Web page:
As connected grids collect vast volumes of data from energy utility sector for analysis, insights from this data will become an essential factor in decision-making
As data increasingly becomes a valuable asset, it finds place at the center of business models, especially in the energy utility sector. Energy utilities are generating huge volumes of data from smart meters, Multi Sensing Units (MSUs), and IEDs on which companies have invested millions of dollars. However, unfortunately, only 2% to 4% of data from these systems is actually being leveraged for analytics purposes. Sophisticated analytics platform can use this data and deliver valuable insights and outcomes that can lead to improved operational metrics and customer service.
Experts believe that the market will gradually switch to prescriptive and predictive analytics. A significant reason for this is networks with low latency capabilities, like 5G, are being employed to minimize reaction times. Predictive and prescriptive analytics incorporate statistical models that not just flag areas of inefficiency, but also evaluate and predict events, and eventually include AI and deliver holistic decisions.
According to Frost & Sullivan’s Global Smart Grid Analytics Market report, the global grid analytics market will accelerate to $2.31 billion in 2025 from $1.15 billion in 2018, at a CAGR of 10.4%. Currently, the largest market for grid analysis is in North America, but Asia can register the fastest CAGR between 2018 and 2025, which is expected to be 13.3%. For minimizing financial losses, including non-technical losses, and improving energy access, India and China have been leading the way. These countries are also leading by example in using grid analysis effectively, for utility-scale renewable energy (RE) sources.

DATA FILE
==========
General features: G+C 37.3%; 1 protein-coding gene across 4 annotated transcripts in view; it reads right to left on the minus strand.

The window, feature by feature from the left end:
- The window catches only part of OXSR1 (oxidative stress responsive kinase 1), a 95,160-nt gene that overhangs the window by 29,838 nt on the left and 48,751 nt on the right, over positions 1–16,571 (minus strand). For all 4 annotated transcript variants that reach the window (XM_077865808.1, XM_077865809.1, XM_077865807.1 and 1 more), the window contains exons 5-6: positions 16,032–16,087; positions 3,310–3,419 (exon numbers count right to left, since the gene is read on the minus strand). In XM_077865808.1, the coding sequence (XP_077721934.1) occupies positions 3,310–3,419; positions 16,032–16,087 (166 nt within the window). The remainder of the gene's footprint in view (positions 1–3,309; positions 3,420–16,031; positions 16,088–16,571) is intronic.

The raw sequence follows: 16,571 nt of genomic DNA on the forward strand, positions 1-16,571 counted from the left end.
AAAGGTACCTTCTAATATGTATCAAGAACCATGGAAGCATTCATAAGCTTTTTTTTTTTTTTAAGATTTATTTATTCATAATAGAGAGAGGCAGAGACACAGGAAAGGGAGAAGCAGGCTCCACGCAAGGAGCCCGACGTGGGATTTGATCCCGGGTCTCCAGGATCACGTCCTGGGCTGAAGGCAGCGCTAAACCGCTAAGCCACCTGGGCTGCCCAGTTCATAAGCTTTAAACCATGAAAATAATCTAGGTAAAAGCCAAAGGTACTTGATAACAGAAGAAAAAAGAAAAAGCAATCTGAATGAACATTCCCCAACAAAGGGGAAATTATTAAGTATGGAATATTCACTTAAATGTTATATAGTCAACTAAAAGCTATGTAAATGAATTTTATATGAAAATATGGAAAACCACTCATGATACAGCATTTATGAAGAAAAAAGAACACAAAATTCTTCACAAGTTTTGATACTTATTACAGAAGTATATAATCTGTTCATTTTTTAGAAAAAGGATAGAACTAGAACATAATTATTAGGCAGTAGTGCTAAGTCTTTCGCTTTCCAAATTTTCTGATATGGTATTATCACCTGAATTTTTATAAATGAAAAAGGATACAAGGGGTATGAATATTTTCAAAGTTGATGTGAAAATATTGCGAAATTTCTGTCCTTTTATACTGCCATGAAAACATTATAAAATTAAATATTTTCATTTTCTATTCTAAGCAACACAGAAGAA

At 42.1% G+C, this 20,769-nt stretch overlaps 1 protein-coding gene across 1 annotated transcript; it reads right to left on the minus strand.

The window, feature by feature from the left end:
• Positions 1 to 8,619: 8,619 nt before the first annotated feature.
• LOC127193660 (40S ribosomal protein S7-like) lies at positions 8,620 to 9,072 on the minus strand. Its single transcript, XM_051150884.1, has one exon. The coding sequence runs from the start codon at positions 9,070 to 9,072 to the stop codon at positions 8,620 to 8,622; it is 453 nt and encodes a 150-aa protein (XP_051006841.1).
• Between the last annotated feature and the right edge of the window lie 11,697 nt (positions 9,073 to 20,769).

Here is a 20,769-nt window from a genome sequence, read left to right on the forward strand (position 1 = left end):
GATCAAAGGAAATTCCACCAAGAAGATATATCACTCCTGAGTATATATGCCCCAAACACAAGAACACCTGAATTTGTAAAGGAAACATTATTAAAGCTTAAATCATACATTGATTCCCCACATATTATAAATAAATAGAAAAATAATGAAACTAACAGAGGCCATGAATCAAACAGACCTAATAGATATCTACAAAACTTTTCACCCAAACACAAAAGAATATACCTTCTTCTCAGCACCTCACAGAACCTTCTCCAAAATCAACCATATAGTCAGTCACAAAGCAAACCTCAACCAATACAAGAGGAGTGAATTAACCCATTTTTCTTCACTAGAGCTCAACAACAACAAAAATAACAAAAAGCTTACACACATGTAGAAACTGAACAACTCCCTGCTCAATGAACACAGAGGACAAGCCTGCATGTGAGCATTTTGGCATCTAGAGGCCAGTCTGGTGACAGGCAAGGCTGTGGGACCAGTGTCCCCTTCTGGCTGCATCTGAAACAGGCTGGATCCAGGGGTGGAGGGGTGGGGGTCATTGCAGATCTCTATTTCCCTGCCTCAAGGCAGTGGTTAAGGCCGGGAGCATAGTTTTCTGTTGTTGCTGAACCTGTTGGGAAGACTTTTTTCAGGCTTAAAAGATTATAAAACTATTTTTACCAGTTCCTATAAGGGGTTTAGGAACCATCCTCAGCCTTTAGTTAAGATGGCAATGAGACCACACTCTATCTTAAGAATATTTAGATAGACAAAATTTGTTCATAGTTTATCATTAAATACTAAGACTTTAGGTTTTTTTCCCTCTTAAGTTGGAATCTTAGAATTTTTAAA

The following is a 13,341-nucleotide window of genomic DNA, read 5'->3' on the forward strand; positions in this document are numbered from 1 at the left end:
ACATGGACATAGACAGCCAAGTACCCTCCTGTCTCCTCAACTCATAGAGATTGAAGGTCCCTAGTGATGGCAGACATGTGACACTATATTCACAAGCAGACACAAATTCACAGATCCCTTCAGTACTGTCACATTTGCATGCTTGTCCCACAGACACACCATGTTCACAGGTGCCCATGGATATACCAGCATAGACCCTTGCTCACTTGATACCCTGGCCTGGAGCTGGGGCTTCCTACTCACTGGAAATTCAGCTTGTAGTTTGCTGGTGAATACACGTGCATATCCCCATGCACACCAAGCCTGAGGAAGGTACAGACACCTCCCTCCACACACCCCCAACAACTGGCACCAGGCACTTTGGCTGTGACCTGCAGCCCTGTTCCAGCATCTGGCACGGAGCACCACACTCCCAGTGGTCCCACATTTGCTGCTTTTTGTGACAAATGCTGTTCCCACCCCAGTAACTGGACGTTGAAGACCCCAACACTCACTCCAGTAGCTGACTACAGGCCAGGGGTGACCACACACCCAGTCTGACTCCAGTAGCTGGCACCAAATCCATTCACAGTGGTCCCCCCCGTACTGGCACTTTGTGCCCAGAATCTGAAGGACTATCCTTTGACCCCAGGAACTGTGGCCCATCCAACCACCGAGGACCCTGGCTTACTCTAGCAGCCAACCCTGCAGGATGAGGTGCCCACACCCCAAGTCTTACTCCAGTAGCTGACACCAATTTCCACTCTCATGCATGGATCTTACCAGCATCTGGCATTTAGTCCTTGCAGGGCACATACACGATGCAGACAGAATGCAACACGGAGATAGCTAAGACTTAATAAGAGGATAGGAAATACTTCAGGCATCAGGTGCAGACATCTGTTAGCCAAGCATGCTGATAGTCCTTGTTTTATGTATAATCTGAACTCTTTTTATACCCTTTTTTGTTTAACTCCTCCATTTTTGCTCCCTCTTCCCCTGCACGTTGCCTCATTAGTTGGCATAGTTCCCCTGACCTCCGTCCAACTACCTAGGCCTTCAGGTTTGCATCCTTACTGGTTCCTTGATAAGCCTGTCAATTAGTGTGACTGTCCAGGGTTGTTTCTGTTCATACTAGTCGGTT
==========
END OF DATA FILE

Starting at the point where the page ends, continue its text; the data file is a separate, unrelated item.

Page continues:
As far as the grid markets are concerned, Australia and Singapore are currently looking to minimize the power interruption as they integrate geographic information system data analytics and forecast events. By 2024, Japan plans to achieve 100% smart meter penetration making the country an ideal market for customer analytics.
In the energy utilities sector, experts are looking at a future where there will be service outcome-based business models, rather than just power generation and transmission. In the future, IoT will also play a significant role and will be an area with the most significant growth opportunity. Since, IoT devices and sensors track and transmit data to and from the grid, IoT infrastructure spending by this sector is expected to reach over $2 billion by 2024. It is not very far when utilities in North America and Europe leverage RE and electric vehicles as base load and back-up capacity.
Grid Data Analysis in the future would be used to minimize outage times, provide real-time energy information, streamline billing operations, as well as deliver new and relevant services.